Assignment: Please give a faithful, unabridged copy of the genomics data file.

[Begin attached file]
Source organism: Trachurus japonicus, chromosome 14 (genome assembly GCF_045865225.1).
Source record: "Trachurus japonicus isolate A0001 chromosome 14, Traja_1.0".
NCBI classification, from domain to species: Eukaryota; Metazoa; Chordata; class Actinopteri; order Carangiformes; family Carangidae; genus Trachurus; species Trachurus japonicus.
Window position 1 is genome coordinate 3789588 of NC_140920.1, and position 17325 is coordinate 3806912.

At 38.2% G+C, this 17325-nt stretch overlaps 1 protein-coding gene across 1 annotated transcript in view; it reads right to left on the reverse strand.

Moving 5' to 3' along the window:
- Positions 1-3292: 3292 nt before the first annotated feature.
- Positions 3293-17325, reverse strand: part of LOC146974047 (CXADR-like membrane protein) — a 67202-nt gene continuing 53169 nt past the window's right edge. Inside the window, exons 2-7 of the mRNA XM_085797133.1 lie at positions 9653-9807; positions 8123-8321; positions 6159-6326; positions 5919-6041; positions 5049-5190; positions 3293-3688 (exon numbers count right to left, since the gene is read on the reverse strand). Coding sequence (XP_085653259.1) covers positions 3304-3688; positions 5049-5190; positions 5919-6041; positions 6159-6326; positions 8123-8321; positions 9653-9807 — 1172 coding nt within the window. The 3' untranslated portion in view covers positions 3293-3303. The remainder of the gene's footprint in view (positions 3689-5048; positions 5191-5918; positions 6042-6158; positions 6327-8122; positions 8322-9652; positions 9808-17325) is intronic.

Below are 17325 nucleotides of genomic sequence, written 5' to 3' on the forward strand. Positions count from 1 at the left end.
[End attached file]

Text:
Source organism: Trachurus japonicus, chromosome 14 (genome assembly GCF_045865225.1).
Source record: "Trachurus japonicus isolate A0001 chromosome 14, Traja_1.0".
NCBI classification, from domain to species: Eukaryota; Metazoa; Chordata; class Actinopteri; order Carangiformes; family Carangidae; genus Trachurus; species Trachurus japonicus.
Window position 1 is genome coordinate 3789588 of NC_140920.1, and position 17325 is coordinate 3806912.

At 38.2% G+C, this 17325-nt stretch overlaps 1 protein-coding gene across 1 annotated transcript in view; it reads right to left on the reverse strand.

Moving 5' to 3' along the window:
- Positions 1-3292: 3292 nt before the first annotated feature.
- Positions 3293-17325, reverse strand: part of LOC146974047 (CXADR-like membrane protein) — a 67202-nt gene continuing 53169 nt past the window's right edge. Inside the window, exons 2-7 of the mRNA XM_085797133.1 lie at positions 9653-9807; positions 8123-8321; positions 6159-6326; positions 5919-6041; positions 5049-5190; positions 3293-3688 (exon numbers count right to left, since the gene is read on the reverse strand). Coding sequence (XP_085653259.1) covers positions 3304-3688; positions 5049-5190; positions 5919-6041; positions 6159-6326; positions 8123-8321; positions 9653-9807 — 1172 coding nt within the window. The 3' untranslated portion in view covers positions 3293-3303. The remainder of the gene's footprint in view (positions 3689-5048; positions 5191-5918; positions 6042-6158; positions 6327-8122; positions 8322-9652; positions 9808-17325) is intronic.

Below are 17325 nucleotides of genomic sequence, written 5' to 3' on the forward strand. Positions count from 1 at the left end.